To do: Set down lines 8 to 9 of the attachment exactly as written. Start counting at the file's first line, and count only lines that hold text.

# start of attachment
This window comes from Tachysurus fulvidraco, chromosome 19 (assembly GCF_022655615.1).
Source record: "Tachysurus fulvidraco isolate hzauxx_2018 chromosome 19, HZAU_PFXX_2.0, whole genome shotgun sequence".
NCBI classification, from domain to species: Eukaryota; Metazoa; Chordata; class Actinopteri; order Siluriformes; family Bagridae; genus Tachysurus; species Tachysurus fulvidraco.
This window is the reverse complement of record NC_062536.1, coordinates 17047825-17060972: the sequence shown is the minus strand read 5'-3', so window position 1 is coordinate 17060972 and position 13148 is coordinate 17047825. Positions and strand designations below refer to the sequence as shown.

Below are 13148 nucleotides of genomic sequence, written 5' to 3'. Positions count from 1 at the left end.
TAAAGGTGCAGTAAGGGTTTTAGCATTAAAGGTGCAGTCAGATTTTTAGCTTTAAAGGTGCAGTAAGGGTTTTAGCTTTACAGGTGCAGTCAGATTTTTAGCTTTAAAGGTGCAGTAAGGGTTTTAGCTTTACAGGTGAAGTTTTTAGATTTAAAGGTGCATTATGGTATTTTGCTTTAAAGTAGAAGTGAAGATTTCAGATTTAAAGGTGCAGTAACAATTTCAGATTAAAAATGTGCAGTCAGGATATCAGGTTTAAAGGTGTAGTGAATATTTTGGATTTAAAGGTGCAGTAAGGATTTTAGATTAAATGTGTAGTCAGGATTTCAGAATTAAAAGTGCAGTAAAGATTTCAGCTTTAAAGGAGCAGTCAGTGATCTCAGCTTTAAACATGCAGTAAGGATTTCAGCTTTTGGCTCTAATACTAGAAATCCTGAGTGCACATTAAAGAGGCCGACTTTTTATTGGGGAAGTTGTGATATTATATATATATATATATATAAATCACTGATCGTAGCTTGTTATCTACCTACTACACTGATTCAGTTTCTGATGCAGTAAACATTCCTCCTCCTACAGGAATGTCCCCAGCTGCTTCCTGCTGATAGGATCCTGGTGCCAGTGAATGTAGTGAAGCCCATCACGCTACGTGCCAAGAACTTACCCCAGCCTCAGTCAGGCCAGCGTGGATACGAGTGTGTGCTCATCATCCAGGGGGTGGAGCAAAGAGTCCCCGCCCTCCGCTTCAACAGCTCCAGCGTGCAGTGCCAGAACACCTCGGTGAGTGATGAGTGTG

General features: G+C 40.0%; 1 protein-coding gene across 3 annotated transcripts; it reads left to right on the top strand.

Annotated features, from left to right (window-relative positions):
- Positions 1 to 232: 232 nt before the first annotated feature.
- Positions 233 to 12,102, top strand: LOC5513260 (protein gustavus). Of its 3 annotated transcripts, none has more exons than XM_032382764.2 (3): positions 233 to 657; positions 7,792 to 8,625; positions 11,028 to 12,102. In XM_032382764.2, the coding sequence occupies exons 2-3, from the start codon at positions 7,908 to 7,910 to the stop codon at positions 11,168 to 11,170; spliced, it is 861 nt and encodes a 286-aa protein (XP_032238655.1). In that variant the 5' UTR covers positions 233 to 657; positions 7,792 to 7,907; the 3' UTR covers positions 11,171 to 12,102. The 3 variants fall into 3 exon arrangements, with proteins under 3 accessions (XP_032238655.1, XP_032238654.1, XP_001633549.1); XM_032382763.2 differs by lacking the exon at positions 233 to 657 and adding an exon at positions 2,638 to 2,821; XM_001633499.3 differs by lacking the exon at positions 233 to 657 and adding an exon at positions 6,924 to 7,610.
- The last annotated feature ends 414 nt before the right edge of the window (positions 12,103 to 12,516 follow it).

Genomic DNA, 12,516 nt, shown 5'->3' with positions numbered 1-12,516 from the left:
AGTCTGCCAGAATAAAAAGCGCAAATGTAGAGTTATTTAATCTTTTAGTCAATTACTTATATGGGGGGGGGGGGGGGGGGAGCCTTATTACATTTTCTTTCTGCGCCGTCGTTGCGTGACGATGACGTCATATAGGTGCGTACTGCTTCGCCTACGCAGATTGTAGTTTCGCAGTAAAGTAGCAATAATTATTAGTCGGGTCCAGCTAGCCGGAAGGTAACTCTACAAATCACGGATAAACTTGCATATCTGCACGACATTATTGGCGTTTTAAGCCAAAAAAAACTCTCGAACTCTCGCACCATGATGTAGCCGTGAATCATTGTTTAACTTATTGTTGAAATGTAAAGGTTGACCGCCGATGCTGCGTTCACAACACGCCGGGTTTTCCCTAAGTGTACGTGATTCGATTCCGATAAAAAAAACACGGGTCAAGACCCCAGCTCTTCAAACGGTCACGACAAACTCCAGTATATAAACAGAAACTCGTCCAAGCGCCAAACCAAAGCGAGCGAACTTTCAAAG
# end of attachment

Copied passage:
Annotated features, from left to right (window-relative positions):
- Positions 1 to 232: 232 nt before the first annotated feature.